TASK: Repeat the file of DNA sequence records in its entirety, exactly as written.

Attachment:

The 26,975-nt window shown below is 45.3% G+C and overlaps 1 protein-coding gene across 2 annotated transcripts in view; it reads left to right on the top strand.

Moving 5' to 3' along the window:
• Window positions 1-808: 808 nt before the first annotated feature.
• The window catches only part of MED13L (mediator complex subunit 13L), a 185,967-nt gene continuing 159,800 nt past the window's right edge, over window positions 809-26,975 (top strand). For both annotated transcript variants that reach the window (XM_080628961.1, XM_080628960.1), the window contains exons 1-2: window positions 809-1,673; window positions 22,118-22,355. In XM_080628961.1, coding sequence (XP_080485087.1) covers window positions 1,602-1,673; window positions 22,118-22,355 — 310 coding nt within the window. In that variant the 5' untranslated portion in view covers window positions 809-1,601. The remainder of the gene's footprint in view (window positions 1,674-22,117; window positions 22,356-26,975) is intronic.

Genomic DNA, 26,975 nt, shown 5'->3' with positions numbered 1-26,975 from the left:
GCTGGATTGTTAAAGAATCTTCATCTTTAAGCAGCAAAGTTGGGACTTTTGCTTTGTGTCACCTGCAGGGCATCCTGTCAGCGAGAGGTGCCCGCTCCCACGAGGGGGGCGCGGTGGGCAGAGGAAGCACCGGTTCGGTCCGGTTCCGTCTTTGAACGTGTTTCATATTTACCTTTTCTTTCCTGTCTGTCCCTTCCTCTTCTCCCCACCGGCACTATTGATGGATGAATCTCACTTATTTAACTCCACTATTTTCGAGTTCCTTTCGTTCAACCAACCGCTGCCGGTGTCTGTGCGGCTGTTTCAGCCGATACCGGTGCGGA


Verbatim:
The 26,975-nt window shown below is 45.3% G+C and overlaps 1 protein-coding gene across 2 annotated transcripts in view; it reads left to right on the top strand.

Moving 5' to 3' along the window:
• Window positions 1-808: 808 nt before the first annotated feature.
• The window catches only part of MED13L (mediator complex subunit 13L), a 185,967-nt gene continuing 159,800 nt past the window's right edge, over window positions 809-26,975 (top strand). For both annotated transcript variants that reach the window (XM_080628961.1, XM_080628960.1), the window contains exons 1-2: window positions 809-1,673; window positions 22,118-22,355. In XM_080628961.1, coding sequence (XP_080485087.1) covers window positions 1,602-1,673; window positions 22,118-22,355 — 310 coding nt within the window. In that variant the 5' untranslated portion in view covers window positions 809-1,601. The remainder of the gene's footprint in view (window positions 1,674-22,117; window positions 22,356-26,975) is intronic.

Genomic DNA, 26,975 nt, shown 5'->3' with positions numbered 1-26,975 from the left:
GCTGGATTGTTAAAGAATCTTCATCTTTAAGCAGCAAAGTTGGGACTTTTGCTTTGTGTCACCTGCAGGGCATCCTGTCAGCGAGAGGTGCCCGCTCCCACGAGGGGGGCGCGGTGGGCAGAGGAAGCACCGGTTCGGTCCGGTTCCGTCTTTGAACGTGTTTCATATTTACCTTTTCTTTCCTGTCTGTCCCTTCCTCTTCTCCCCACCGGCACTATTGATGGATGAATCTCACTTATTTAACTCCACTATTTTCGAGTTCCTTTCGTTCAACCAACCGCTGCCGGTGTCTGTGCGGCTGTTTCAGCCGATACCGGTGCGGA